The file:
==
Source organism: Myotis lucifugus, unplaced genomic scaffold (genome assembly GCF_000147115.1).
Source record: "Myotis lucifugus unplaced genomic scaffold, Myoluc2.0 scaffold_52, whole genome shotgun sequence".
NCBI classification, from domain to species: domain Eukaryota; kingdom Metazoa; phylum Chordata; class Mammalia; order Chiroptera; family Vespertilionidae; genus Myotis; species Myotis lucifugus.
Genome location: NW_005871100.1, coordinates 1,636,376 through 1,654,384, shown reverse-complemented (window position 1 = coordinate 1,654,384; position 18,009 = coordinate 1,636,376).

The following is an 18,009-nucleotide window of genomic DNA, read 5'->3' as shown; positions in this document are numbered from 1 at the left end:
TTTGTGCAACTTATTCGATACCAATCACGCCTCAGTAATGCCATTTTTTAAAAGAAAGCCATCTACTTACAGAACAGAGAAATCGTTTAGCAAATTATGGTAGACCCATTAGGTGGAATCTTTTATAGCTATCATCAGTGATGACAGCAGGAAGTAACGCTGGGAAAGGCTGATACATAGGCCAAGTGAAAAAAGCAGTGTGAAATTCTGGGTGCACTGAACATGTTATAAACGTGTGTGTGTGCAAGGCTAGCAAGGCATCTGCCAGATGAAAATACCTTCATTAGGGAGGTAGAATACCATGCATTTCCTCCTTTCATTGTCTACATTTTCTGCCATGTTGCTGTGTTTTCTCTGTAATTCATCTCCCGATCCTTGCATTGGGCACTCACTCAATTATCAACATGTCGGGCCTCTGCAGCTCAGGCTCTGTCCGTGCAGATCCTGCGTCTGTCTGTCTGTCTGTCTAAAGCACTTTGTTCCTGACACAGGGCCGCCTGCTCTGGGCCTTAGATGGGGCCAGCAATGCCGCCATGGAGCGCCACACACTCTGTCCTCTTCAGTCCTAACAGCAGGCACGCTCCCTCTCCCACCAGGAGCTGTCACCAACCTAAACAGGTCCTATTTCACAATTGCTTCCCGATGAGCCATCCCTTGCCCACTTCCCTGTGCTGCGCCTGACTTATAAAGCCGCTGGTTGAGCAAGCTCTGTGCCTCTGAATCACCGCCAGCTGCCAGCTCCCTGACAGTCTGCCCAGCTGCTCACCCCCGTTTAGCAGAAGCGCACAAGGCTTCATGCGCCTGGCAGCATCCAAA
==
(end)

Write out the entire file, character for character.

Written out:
Source organism: Myotis lucifugus, unplaced genomic scaffold (genome assembly GCF_000147115.1).
Source record: "Myotis lucifugus unplaced genomic scaffold, Myoluc2.0 scaffold_52, whole genome shotgun sequence".
NCBI classification, from domain to species: domain Eukaryota; kingdom Metazoa; phylum Chordata; class Mammalia; order Chiroptera; family Vespertilionidae; genus Myotis; species Myotis lucifugus.
Genome location: NW_005871100.1, coordinates 1,636,376 through 1,654,384, shown reverse-complemented (window position 1 = coordinate 1,654,384; position 18,009 = coordinate 1,636,376).

The following is an 18,009-nucleotide window of genomic DNA, read 5'->3' as shown; positions in this document are numbered from 1 at the left end:
TTTGTGCAACTTATTCGATACCAATCACGCCTCAGTAATGCCATTTTTTAAAAGAAAGCCATCTACTTACAGAACAGAGAAATCGTTTAGCAAATTATGGTAGACCCATTAGGTGGAATCTTTTATAGCTATCATCAGTGATGACAGCAGGAAGTAACGCTGGGAAAGGCTGATACATAGGCCAAGTGAAAAAAGCAGTGTGAAATTCTGGGTGCACTGAACATGTTATAAACGTGTGTGTGTGCAAGGCTAGCAAGGCATCTGCCAGATGAAAATACCTTCATTAGGGAGGTAGAATACCATGCATTTCCTCCTTTCATTGTCTACATTTTCTGCCATGTTGCTGTGTTTTCTCTGTAATTCATCTCCCGATCCTTGCATTGGGCACTCACTCAATTATCAACATGTCGGGCCTCTGCAGCTCAGGCTCTGTCCGTGCAGATCCTGCGTCTGTCTGTCTGTCTGTCTAAAGCACTTTGTTCCTGACACAGGGCCGCCTGCTCTGGGCCTTAGATGGGGCCAGCAATGCCGCCATGGAGCGCCACACACTCTGTCCTCTTCAGTCCTAACAGCAGGCACGCTCCCTCTCCCACCAGGAGCTGTCACCAACCTAAACAGGTCCTATTTCACAATTGCTTCCCGATGAGCCATCCCTTGCCCACTTCCCTGTGCTGCGCCTGACTTATAAAGCCGCTGGTTGAGCAAGCTCTGTGCCTCTGAATCACCGCCAGCTGCCAGCTCCCTGACAGTCTGCCCAGCTGCTCACCCCCGTTTAGCAGAAGCGCACAAGGCTTCATGCGCCTGGCAGCATCCAAA